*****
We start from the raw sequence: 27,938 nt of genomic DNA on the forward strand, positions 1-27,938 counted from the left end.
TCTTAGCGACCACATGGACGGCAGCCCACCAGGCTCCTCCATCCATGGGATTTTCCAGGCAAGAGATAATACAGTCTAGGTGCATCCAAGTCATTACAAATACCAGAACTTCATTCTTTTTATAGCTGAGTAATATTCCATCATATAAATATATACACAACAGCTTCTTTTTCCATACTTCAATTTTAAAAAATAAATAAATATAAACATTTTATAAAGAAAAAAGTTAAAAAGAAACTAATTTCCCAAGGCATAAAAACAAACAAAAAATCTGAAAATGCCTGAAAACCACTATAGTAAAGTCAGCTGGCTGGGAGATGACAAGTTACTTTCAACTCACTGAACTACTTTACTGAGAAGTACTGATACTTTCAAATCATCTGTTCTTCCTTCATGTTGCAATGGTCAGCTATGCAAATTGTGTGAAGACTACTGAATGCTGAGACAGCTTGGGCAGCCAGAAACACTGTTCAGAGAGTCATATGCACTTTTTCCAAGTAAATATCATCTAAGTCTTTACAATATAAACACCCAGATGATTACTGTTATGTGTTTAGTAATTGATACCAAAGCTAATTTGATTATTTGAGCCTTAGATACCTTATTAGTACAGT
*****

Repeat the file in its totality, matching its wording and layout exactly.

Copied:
We start from the raw sequence: 27,938 nt of genomic DNA on the forward strand, positions 1-27,938 counted from the left end.
TCTTAGCGACCACATGGACGGCAGCCCACCAGGCTCCTCCATCCATGGGATTTTCCAGGCAAGAGATAATACAGTCTAGGTGCATCCAAGTCATTACAAATACCAGAACTTCATTCTTTTTATAGCTGAGTAATATTCCATCATATAAATATATACACAACAGCTTCTTTTTCCATACTTCAATTTTAAAAAATAAATAAATATAAACATTTTATAAAGAAAAAAGTTAAAAAGAAACTAATTTCCCAAGGCATAAAAACAAACAAAAAATCTGAAAATGCCTGAAAACCACTATAGTAAAGTCAGCTGGCTGGGAGATGACAAGTTACTTTCAACTCACTGAACTACTTTACTGAGAAGTACTGATACTTTCAAATCATCTGTTCTTCCTTCATGTTGCAATGGTCAGCTATGCAAATTGTGTGAAGACTACTGAATGCTGAGACAGCTTGGGCAGCCAGAAACACTGTTCAGAGAGTCATATGCACTTTTTCCAAGTAAATATCATCTAAGTCTTTACAATATAAACACCCAGATGATTACTGTTATGTGTTTAGTAATTGATACCAAAGCTAATTTGATTATTTGAGCCTTAGATACCTTATTAGTACAGT